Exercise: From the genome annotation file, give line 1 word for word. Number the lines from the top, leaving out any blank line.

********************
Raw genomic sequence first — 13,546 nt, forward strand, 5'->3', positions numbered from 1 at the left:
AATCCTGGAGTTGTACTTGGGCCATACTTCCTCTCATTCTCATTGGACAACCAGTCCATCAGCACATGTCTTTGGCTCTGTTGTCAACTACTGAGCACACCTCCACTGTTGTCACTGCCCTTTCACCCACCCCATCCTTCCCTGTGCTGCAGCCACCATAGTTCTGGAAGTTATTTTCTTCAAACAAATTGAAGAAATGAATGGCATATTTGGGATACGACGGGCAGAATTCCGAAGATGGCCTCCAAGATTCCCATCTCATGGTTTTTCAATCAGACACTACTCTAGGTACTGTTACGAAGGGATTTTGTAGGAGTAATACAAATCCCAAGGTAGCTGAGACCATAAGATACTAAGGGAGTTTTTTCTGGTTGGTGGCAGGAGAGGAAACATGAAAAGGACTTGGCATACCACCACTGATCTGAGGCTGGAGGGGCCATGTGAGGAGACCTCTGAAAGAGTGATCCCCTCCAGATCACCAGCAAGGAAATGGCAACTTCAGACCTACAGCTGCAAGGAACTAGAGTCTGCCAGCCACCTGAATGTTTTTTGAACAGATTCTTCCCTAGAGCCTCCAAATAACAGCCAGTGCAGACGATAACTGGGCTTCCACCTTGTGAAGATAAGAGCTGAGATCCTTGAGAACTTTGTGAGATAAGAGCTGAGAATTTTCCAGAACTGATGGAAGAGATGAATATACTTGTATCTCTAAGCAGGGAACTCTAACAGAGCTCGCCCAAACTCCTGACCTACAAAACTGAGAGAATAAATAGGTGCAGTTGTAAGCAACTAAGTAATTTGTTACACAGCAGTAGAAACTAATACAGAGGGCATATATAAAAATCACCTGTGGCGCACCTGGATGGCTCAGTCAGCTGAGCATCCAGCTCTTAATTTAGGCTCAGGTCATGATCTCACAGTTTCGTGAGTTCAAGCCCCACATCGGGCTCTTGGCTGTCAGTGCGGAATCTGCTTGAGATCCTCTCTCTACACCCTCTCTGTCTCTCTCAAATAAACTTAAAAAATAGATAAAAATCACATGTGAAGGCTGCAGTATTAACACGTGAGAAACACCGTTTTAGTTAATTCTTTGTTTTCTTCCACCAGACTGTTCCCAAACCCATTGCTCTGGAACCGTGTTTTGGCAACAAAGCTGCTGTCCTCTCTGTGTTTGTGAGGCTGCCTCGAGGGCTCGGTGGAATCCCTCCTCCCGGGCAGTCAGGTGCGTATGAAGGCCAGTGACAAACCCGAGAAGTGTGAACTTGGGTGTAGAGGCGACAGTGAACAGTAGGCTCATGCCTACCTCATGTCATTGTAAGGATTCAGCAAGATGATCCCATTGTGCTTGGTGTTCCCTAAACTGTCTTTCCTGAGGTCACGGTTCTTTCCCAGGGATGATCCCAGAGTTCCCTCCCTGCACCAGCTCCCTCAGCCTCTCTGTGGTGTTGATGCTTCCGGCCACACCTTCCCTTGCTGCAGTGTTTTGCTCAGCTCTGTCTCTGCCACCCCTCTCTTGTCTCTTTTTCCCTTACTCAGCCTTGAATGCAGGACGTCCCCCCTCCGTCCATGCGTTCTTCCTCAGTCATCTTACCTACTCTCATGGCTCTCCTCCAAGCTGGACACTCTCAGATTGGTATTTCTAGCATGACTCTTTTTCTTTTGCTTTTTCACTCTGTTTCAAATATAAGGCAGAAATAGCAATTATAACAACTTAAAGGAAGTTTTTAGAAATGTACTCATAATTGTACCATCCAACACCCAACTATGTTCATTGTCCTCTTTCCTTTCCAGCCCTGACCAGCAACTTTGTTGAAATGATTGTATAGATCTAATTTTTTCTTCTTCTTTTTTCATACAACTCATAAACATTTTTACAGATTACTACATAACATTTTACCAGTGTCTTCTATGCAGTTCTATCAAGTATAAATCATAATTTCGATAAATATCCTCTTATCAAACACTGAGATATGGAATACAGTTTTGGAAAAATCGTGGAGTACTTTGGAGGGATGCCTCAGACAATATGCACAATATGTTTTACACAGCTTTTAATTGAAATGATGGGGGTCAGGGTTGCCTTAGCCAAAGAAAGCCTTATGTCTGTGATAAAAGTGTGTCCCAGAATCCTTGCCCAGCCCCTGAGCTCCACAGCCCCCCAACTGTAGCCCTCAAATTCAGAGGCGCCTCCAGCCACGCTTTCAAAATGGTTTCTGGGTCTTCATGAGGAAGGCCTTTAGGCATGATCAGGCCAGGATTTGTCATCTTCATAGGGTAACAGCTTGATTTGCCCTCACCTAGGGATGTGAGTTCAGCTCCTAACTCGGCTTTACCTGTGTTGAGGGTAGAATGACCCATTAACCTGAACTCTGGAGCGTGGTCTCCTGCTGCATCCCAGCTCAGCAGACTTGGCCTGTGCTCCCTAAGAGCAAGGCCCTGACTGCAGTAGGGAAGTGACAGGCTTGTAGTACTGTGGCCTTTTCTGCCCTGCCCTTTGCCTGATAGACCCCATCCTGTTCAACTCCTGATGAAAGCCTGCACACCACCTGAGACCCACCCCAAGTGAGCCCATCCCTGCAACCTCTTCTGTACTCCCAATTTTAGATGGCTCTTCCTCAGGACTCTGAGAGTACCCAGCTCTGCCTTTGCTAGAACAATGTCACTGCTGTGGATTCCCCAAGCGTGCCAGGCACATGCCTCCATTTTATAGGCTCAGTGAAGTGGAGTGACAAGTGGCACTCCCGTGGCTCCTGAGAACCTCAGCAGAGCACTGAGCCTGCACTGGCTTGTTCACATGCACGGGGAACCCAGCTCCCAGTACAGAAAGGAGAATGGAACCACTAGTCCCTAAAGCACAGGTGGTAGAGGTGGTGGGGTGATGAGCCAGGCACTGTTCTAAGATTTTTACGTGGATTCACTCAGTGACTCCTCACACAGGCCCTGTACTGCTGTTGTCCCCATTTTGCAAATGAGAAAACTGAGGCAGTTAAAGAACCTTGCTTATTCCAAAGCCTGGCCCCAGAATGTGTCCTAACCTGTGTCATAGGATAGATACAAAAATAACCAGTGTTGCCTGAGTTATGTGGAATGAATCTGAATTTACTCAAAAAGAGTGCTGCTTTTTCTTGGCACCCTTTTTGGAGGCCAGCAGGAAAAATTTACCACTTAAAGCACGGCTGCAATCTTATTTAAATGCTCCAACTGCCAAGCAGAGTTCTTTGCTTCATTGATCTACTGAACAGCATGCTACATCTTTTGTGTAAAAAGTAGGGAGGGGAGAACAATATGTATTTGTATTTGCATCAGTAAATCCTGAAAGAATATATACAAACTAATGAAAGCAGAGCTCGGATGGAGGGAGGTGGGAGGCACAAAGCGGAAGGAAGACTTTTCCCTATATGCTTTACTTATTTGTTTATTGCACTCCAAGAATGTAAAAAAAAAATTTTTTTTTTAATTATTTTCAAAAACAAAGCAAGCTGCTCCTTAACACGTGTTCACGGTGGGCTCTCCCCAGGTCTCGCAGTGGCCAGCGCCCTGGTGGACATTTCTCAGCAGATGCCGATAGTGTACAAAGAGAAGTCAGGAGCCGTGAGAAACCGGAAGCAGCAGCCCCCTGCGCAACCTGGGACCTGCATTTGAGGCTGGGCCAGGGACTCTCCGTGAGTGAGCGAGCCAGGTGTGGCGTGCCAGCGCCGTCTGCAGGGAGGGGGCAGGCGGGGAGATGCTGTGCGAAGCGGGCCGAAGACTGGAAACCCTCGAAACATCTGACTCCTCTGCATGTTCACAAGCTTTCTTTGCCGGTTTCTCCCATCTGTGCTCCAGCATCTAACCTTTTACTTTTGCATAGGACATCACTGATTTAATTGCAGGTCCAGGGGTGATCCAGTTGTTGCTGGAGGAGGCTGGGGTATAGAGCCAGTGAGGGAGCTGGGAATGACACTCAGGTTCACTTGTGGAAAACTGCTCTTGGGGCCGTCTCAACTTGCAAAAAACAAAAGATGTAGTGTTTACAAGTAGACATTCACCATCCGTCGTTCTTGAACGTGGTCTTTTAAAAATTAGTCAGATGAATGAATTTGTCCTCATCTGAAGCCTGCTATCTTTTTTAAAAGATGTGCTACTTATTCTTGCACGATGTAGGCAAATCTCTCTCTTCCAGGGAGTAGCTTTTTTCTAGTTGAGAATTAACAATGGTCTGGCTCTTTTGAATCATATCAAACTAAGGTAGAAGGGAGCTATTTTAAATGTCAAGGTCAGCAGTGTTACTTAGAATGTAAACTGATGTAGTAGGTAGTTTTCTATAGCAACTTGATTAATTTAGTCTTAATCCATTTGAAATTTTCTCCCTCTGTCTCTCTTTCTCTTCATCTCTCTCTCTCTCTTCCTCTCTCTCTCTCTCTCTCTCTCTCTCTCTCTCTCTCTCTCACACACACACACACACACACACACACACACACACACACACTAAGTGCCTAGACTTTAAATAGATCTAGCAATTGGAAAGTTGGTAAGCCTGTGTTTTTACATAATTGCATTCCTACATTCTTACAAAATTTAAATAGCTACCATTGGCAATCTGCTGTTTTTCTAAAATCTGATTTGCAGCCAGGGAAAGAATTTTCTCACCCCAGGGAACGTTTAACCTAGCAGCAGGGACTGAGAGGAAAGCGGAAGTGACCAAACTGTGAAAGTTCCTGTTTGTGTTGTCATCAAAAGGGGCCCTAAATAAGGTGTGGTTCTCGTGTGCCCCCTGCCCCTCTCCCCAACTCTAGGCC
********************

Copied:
Raw genomic sequence first — 13,546 nt, forward strand, 5'->3', positions numbered from 1 at the left: